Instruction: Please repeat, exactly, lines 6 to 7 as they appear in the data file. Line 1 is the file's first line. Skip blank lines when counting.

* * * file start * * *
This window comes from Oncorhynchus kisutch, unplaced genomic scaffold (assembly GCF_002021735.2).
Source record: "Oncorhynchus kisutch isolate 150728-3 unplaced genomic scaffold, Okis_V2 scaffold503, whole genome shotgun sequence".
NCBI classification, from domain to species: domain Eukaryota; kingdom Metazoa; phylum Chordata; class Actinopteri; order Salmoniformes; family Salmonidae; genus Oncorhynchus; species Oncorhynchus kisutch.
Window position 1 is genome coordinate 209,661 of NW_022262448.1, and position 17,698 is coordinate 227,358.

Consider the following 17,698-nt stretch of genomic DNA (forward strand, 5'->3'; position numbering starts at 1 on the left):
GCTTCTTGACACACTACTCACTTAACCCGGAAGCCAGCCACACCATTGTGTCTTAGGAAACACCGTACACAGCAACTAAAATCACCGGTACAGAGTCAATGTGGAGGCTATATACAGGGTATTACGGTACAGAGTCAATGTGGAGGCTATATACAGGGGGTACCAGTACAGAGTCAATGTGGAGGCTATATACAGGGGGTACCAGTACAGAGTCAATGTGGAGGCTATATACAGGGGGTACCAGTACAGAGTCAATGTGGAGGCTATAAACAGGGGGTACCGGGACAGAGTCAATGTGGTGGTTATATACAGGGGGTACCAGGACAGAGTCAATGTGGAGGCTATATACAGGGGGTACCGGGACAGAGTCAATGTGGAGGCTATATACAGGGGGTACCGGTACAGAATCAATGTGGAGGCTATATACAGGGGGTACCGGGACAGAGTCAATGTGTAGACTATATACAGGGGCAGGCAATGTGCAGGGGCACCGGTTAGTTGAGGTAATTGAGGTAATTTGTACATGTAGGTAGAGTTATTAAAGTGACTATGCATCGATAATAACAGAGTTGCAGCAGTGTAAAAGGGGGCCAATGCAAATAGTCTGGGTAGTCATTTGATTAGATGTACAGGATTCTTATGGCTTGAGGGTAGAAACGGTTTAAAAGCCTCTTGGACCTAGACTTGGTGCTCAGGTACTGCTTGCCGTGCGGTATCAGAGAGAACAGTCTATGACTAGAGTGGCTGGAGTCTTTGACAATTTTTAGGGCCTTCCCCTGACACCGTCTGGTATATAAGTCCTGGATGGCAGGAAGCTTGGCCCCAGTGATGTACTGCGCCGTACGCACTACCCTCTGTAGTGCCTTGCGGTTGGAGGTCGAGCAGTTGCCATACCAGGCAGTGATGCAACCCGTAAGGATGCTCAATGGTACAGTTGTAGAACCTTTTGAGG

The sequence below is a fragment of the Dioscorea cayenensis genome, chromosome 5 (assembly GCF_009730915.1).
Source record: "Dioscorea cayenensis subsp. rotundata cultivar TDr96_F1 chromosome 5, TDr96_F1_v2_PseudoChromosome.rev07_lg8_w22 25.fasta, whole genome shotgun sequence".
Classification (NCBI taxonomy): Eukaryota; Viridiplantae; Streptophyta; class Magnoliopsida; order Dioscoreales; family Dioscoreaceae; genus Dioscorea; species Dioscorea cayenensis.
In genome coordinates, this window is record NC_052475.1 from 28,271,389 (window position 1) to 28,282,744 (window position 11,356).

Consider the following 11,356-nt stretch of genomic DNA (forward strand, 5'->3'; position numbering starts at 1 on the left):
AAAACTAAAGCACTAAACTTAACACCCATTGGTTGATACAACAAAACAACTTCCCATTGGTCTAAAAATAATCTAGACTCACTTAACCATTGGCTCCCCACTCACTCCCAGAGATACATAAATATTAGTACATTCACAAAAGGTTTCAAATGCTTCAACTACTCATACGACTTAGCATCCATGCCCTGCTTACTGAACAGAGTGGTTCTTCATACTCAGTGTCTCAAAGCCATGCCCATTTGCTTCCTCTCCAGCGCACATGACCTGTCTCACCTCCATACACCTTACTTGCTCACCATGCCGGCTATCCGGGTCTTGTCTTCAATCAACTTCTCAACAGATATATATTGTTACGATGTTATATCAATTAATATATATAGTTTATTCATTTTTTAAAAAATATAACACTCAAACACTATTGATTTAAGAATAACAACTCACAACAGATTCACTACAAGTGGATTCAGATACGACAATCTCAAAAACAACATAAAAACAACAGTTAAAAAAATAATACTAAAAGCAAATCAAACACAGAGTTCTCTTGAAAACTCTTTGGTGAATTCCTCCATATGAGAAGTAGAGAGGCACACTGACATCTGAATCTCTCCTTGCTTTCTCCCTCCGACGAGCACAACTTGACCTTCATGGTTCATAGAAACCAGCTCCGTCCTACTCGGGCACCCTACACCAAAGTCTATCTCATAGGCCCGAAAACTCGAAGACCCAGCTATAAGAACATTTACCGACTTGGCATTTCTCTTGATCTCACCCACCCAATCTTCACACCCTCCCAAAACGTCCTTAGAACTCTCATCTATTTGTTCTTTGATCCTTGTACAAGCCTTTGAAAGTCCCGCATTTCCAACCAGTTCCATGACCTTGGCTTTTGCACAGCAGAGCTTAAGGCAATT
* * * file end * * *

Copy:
GCTTCTTGACACACTACTCACTTAACCCGGAAGCCAGCCACACCATTGTGTCTTAGGAAACACCGTACACAGCAACTAAAATCACCGGTACAGAGTCAATGTGGAGGCTATATACAGGGTATTACGGTACAGAGTCAATGTGGAGGCTATATACAGGGGGTACCAGTACAGAGTCAATGTGGAGGCTATATACAGGGGGTACCAGTACAGAGTCAATGTGGAGGCTATATACAGGGGGTACCAGTACAGAGTCAATGTGGAGGCTATAAACAGGGGGTACCGGGACAGAGTCAATGTGGTGGTTATATACAGGGGGTACCAGGACAGAGTCAATGTGGAGGCTATATACAGGGGGTACCGGGACAGAGTCAATGTGGAGGCTATATACAGGGGGTACCGGTACAGAATCAATGTGGAGGCTATATACAGGGGGTACCGGGACAGAGTCAATGTGTAGACTATATACAGGGGCAGGCAATGTGCAGGGGCACCGGTTAGTTGAGGTAATTGAGGTAATTTGTACATGTAGGTAGAGTTATTAAAGTGACTATGCATCGATAATAACAGAGTTGCAGCAGTGTAAAAGGGGGCCAATGCAAATAGTCTGGGTAGTCATTTGATTAGATGTACAGGATTCTTATGGCTTGAGGGTAGAAACGGTTTAAAAGCCTCTTGGACCTAGACTTGGTGCTCAGGTACTGCTTGCCGTGCGGTATCAGAGAGAACAGTCTATGACTAGAGTGGCTGGAGTCTTTGACAATTTTTAGGGCCTTCCCCTGACACCGTCTGGTATATAAGTCCTGGATGGCAGGAAGCTTGGCCCCAGTGATGTACTGCGCCGTACGCACTACCCTCTGTAGTGCCTTGCGGTTGGAGGTCGAGCAGTTGCCATACCAGGCAGTGATGCAACCCGTAAGGATGCTCAATGGTACAGTTGTAGAACCTTTTGAGG

The sequence below is a fragment of the Dioscorea cayenensis genome, chromosome 5 (assembly GCF_009730915.1).